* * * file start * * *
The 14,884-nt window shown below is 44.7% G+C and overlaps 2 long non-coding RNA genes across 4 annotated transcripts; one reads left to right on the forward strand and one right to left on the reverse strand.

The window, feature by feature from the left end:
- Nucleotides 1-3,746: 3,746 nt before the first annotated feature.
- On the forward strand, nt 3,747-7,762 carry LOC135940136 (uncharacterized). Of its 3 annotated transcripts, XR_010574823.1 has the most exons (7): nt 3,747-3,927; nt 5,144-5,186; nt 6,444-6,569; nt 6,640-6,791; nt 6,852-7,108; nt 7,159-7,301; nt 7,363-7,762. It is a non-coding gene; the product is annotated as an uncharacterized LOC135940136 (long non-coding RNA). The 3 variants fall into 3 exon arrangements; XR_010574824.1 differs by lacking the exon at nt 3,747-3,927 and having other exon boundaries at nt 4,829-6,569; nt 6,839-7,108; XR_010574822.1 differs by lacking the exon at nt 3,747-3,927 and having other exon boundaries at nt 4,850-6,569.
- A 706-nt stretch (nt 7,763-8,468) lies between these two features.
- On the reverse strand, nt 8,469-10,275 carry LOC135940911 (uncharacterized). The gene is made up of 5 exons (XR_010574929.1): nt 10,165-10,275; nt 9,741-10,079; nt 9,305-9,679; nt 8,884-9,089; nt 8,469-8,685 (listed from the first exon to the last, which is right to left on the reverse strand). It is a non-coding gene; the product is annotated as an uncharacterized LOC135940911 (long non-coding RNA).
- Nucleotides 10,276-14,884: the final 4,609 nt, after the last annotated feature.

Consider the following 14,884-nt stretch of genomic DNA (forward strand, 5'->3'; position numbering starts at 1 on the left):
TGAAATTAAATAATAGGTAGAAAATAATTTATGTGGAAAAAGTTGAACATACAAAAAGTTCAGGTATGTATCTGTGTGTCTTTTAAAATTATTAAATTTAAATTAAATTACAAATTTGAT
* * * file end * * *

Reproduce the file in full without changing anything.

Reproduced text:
The 14,884-nt window shown below is 44.7% G+C and overlaps 2 long non-coding RNA genes across 4 annotated transcripts; one reads left to right on the forward strand and one right to left on the reverse strand.

The window, feature by feature from the left end:
- Nucleotides 1-3,746: 3,746 nt before the first annotated feature.
- On the forward strand, nt 3,747-7,762 carry LOC135940136 (uncharacterized). Of its 3 annotated transcripts, XR_010574823.1 has the most exons (7): nt 3,747-3,927; nt 5,144-5,186; nt 6,444-6,569; nt 6,640-6,791; nt 6,852-7,108; nt 7,159-7,301; nt 7,363-7,762. It is a non-coding gene; the product is annotated as an uncharacterized LOC135940136 (long non-coding RNA). The 3 variants fall into 3 exon arrangements; XR_010574824.1 differs by lacking the exon at nt 3,747-3,927 and having other exon boundaries at nt 4,829-6,569; nt 6,839-7,108; XR_010574822.1 differs by lacking the exon at nt 3,747-3,927 and having other exon boundaries at nt 4,850-6,569.
- A 706-nt stretch (nt 7,763-8,468) lies between these two features.
- On the reverse strand, nt 8,469-10,275 carry LOC135940911 (uncharacterized). The gene is made up of 5 exons (XR_010574929.1): nt 10,165-10,275; nt 9,741-10,079; nt 9,305-9,679; nt 8,884-9,089; nt 8,469-8,685 (listed from the first exon to the last, which is right to left on the reverse strand). It is a non-coding gene; the product is annotated as an uncharacterized LOC135940911 (long non-coding RNA).
- Nucleotides 10,276-14,884: the final 4,609 nt, after the last annotated feature.

Consider the following 14,884-nt stretch of genomic DNA (forward strand, 5'->3'; position numbering starts at 1 on the left):
TGAAATTAAATAATAGGTAGAAAATAATTTATGTGGAAAAAGTTGAACATACAAAAAGTTCAGGTATGTATCTGTGTGTCTTTTAAAATTATTAAATTTAAATTAAATTACAAATTTGAT